The irony is that the public does not perceive the GWOT in the same way as we did WWII while, arguably, the former is a much greater domestic threat.

  7. RA says:

    Only those with an ACLU world view believes the constitution is being flouted.

    Censoring free speech in front of abortion clinics is flouting the constitution. Censoring conservative speech on college campuses is flouting the constitution. McCain Feingold is flouting the constitution.

    The current read on seperation of church and state is flouting the constitution.

    Roe v Wade is flouting the constitution. The ruling on emminent domain is flouting the constitution.

    Yet the people who have consistantly flouted the constitution now make that claim against Bush. Massive, gross hypocracy. May they all contract a deadly desease for Christmas.

  8. odograph says:

    So where are the “originalists”?

    The Founder’s writings on this make sense to me … am I in such a minority today?

  9. James Joyner says:

    Odo: I don’t disagree, although I recognize that changes in technology have made the need for fast action more necessary, which redounds in the executive’s favor.

    I merely recognize, though, that we are where we are and aren’t going back. Like the modern interpretation of the Establishment Clause, which I like as a matter of public policy but disagree with on Constitutional grouds, this is so ingrained in our system at this point that we’re just arguing around the edges.

  10. Barry says:

    “It’s true that Bush doesn’t have the degree of autonomy as FDR and Lincoln. But that’s mostly a function of public perception of the nature of a war–what he can get away with, to put it more crassly–than any limitation of constitutional power. Much of what FDR and others have done is extraconstitutional. But bold wartime leaders have been flouting the Constitution since at least Lincoln, with the full support of the public. ”

    This reminds me of the famous phrase, “a republic, Ma’am, if you can keep it”.

    Given the above paragraph, how can you talk about any limits on governmental powers, or branch separation of powers?

  11. odograph says:

    Of course we can go back. The pendulum has swung many times before. Most notably from the FDR period to it’s aftermath. IIRC a number of adjustments were made, not just the Presidential term limit, but also to the national security infrastructure.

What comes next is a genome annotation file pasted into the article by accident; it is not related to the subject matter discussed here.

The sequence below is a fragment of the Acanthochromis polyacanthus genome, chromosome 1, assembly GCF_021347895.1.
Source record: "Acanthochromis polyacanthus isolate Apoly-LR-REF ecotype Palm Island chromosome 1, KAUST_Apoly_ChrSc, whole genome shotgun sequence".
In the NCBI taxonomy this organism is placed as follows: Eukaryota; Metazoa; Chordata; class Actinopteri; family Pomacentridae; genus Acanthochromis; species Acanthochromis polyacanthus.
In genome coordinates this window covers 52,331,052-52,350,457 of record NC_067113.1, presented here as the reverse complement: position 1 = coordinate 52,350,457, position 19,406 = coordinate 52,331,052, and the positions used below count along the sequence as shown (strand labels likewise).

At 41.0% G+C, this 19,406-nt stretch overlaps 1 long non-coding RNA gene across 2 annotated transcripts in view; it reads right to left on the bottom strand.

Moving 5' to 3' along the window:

As far as technology and time … I think people get caught up in increased information flow, but we haven’t really seen death-by-information. They didn’t “hack” their way in for 9/11. They did it the old fashioned way. They physically entered the country, were interviewed by a customs officer … and later “sized a vessel.”

    (As you might guess, I think electronic warfare countermeasures are a fruitful path for development.)

  12. odograph says:

    Pfft. Siezed not sized.

  13. Jack Ehrlich says:

    When Benedict Arnold was reporting to the British, what precautions were in place to protect his rights. I know this was before the Constitution, but the spirit was there. Do sworn enemies of the state have any right to expect protection from that state, by that state?

  14. odograph says:

    The nice things about “sworn enemies” is that they declare themselves. None of this messing around with investigations. 😉

  15. Jack says:

    Because “the ship has sailed” does not necessarily make it the right way to run the government, especially in this situation.

    Yes, the system of checks and balances of powers in the Constitution has been modified in practice, but does this mean we should accept the modifications, especially if they were put in place by statute and not by Constitutional amendments?

    From what I have gathered, the Bush administration is essentially claiming that the single declaration passed by Congress for the necessary means to be used to protect against terrorist organizations like the one that perpetrated the September 11, 2001 attacks gives the office of President carte blanche to circumvent any and all protections of civil rights and liberties, whether listed as protected in the Bill of Rights or subsequently declared protected by Congress or judicial rulings.

    This is over-reaching, and not consistent with the philisophical underpinnings of our Constitution.

  16. anjin-san says:

    Look Jack, get with it. The constitution is just a piece of paper. Ben Frankilin was just some old timer in funny glasses.

    The new rulers of America are creating a new reality.

    In this reality, you have less freedom then you used to. Deal with it dude.

  17. anjin-san says:

    “The full support of the public”? Sounds like a galloping over-generalization to me…